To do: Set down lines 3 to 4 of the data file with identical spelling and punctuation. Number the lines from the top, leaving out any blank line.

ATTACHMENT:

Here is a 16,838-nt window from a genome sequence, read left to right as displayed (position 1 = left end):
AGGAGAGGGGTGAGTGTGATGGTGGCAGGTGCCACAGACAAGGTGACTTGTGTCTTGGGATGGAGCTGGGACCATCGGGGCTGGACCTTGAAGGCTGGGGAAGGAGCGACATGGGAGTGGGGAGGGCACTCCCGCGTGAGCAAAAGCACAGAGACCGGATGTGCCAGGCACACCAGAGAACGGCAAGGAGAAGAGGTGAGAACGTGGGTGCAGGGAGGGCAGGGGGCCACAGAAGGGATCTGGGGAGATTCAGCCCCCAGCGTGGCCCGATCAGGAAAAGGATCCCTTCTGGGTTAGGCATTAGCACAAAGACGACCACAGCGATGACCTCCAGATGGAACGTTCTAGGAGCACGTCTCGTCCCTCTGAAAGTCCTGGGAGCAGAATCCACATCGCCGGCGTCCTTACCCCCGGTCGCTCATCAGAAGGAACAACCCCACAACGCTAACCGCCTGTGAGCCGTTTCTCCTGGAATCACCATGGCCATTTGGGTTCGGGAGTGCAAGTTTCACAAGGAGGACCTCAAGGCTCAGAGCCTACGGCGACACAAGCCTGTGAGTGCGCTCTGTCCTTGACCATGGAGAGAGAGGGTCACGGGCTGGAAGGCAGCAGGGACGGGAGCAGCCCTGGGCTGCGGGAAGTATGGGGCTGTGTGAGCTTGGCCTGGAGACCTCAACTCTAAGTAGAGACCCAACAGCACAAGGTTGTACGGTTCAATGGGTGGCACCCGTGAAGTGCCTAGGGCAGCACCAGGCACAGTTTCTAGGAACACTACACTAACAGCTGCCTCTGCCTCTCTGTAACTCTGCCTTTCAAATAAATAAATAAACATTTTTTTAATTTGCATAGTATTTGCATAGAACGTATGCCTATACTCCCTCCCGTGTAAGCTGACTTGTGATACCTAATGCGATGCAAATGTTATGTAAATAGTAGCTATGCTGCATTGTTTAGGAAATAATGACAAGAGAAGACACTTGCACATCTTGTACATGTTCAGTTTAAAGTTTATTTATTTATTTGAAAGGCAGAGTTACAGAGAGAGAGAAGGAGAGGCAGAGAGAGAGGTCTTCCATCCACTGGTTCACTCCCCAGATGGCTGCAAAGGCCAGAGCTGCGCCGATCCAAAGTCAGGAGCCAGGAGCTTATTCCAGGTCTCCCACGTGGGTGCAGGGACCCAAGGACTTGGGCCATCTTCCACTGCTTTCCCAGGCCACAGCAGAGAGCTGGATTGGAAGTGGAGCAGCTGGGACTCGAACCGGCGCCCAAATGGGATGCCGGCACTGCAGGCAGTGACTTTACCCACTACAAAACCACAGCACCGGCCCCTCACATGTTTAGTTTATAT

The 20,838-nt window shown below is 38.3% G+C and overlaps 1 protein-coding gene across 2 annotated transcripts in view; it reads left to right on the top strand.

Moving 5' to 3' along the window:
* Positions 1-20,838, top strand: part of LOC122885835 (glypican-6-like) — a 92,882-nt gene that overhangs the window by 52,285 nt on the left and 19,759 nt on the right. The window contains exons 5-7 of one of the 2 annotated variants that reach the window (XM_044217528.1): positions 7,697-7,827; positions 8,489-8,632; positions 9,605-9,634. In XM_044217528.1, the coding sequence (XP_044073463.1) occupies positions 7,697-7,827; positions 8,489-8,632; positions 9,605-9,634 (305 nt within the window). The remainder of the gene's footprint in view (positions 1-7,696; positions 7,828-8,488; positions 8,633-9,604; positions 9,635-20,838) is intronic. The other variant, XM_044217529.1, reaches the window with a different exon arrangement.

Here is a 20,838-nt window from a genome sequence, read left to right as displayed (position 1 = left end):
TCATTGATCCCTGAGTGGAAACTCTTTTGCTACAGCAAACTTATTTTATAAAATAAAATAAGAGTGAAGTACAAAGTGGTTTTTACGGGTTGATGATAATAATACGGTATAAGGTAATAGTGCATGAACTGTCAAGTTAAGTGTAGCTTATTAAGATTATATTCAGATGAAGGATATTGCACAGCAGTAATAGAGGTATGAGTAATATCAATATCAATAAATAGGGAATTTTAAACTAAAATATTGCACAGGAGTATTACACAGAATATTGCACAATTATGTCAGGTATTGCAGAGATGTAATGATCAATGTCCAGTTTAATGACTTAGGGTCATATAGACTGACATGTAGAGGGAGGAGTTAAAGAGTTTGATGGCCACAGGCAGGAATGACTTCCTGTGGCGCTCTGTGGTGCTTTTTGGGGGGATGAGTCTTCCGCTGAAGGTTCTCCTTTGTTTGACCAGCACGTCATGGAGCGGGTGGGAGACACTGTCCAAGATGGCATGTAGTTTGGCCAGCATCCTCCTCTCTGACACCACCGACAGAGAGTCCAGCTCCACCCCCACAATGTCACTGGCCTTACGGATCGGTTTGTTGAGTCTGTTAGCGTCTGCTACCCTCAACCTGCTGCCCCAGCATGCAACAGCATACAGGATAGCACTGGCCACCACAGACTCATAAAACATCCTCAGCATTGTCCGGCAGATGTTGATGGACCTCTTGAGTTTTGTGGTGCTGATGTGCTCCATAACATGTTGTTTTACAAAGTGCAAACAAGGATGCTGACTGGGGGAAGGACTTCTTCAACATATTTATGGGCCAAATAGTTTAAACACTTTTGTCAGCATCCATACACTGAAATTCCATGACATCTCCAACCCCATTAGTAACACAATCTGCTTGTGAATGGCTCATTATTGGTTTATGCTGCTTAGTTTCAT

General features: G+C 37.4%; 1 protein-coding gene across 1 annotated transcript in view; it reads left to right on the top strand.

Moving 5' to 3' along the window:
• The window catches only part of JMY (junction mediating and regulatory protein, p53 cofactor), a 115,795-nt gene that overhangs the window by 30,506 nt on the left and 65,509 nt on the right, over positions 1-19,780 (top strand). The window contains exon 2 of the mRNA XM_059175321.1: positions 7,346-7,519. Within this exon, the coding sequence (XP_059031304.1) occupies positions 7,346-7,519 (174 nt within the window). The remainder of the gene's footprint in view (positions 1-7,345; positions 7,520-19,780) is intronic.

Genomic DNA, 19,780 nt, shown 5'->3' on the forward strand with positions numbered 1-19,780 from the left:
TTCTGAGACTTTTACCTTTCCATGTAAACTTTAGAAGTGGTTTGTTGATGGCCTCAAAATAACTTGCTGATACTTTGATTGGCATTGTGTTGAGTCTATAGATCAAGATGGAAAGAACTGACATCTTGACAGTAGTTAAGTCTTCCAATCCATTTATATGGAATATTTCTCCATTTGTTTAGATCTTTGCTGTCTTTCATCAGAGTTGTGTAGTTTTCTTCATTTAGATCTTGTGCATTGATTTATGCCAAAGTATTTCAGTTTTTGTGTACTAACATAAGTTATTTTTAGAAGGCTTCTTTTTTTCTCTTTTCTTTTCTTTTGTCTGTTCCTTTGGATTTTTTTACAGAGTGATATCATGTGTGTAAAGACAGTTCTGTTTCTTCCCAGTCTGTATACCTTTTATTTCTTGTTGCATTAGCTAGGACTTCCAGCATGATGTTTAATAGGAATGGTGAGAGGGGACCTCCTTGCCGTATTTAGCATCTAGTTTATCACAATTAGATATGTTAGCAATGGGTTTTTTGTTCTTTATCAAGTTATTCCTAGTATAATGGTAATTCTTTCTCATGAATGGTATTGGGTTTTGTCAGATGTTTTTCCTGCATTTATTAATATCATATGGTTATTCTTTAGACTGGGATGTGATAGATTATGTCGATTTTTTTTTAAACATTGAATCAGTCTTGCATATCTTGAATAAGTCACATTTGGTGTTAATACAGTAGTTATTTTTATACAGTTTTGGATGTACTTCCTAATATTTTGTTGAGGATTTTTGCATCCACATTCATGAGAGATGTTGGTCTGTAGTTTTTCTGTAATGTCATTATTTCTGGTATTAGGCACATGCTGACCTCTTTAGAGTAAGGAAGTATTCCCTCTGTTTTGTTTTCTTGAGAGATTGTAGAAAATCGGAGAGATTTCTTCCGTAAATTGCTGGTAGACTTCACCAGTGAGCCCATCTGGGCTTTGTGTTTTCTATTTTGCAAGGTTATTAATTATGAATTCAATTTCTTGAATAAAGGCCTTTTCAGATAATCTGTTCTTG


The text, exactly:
The 20,838-nt window shown below is 38.3% G+C and overlaps 1 protein-coding gene across 2 annotated transcripts in view; it reads left to right on the top strand.

Moving 5' to 3' along the window: